A Mother’s Day tribute to Great Moms of Literature

Mother’s Day is this coming Sunday, so I thought I’d devote this post to some of the great moms in books. I have a wonderful mother, as I’m sure you do, too. But here are my top five favorite fictional mothers.

5. Mrs. Rabbit, from Peter Rabbit, by Beatrix Potter

Poor patient Mrs. Rabbit, who had a son who always did exactly what she told him not to do, and lost his shoes and his jacket repeatedly. Even so, she didn’t punish him harshly—she just put him to bed with some chamomile tea. For all the headaches Peter gave her, she stayed a gentle and loving mom.

4. Missis, from The Hundred and One Dalmatians, by Dodie Smith

Sure, we all loved Perdita in Disney’s various film versions of this story, but I’m talking about the original. In the book, Perdita was a different dog—Missis was Pongo’s wife. First off, she gave birth to fifteen puppies. Props to her for that alone. Then, when the puppies were kidnapped, Missis risked her life facing the wild outdoors and Cruella De Vil to get her kids back. And she wound up being a mother to 97 puppies by the time it was all over. Now that’s a mom.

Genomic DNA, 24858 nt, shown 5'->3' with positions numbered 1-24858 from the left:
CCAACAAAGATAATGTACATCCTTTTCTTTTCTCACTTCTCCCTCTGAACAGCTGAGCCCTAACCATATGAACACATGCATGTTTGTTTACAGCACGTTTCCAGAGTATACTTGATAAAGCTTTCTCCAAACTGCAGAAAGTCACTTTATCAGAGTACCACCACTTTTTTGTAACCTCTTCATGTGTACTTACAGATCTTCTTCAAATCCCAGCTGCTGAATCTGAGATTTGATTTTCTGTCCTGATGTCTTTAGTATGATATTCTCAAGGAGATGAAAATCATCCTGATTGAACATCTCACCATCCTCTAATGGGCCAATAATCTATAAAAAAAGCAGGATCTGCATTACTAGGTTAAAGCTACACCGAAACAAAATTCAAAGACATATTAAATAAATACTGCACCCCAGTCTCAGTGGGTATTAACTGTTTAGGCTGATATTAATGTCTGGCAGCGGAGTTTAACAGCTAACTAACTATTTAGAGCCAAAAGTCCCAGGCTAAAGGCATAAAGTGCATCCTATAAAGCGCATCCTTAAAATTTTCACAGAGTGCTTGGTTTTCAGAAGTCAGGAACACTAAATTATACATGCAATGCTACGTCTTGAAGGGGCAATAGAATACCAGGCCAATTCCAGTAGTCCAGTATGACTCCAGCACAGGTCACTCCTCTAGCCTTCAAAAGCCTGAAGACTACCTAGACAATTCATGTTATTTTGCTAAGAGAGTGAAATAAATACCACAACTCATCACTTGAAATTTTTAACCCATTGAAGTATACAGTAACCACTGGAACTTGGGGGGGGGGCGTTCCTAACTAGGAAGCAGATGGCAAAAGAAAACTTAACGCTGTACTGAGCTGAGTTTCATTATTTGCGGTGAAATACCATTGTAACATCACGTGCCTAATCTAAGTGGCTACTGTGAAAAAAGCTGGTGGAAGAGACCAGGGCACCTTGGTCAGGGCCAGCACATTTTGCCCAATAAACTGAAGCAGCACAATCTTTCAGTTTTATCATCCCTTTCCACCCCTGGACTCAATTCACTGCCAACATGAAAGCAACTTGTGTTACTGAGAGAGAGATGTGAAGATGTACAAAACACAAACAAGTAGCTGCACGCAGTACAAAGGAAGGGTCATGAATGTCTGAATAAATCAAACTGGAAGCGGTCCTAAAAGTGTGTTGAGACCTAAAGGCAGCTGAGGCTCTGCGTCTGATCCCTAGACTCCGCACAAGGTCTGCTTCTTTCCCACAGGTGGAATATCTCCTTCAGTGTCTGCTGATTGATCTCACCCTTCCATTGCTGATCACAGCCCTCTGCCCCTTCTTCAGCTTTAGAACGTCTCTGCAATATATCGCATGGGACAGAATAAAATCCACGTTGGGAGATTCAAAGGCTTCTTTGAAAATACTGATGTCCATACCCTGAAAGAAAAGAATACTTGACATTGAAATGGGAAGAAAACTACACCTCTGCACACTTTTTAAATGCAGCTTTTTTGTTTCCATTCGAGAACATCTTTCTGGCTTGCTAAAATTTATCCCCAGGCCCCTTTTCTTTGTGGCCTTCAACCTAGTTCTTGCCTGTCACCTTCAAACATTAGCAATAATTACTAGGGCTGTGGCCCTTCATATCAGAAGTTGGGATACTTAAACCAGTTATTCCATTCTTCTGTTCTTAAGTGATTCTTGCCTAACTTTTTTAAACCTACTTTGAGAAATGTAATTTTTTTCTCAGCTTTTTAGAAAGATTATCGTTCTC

3. Leia Organa-Solo, from The Thrawn Trilogy, by Timothy Zahn

There are hundreds of post- Return of the Jedi stories out there, but the ones I have in mind are the Thrawn Trilogy, which basically launched the Star Wars multi-media franchise back in the 90s. In this story, Leia gave birth to her twins Jacen and Jaina Solo. She dealt with all the joys and struggles of raising two infants while traipsing around the galaxy, rescuing Luke, fighting off the remnants of the Empire, and holding a government post in the New Republic. A true super-mom.

2. Molly Weasley, from the Harry Potter series, by J.K. Rowling

Molly raised a herd of wild red-headed kids, and managed to keep a lid on things despite those kids doing things like quitting school to open a magic shop and flying their father’s car into a Whomping Willow. But she still had enough love to all but adopt Harry into her family, and she had enough ferocity to take out some Death Eaters and Bellatrix Lestrange. Another super-mom.

1. Marmie, from Little Women, by Louisa May Alcott

Meg, Jo, Beth, and Amy lovingly called their mother “Marmie” when they were young, and as they grew up, Marmie stayed central to their lives. Through marriages, births, deaths, career struggles, and the general pains of growing up, Marmie kept her family together. She encouraged her daughters’ creativity and independence, wasn’t afraid of disciplining them, taught them how to be loving by showing kindness to strangers and neighbors alike, and stayed strong while her husband was away at war. Marmie was just an all-around awesome mom.

Any other literary mothers you’d like to add to this list? And don’t forget to wish your mom a happy mother’s day!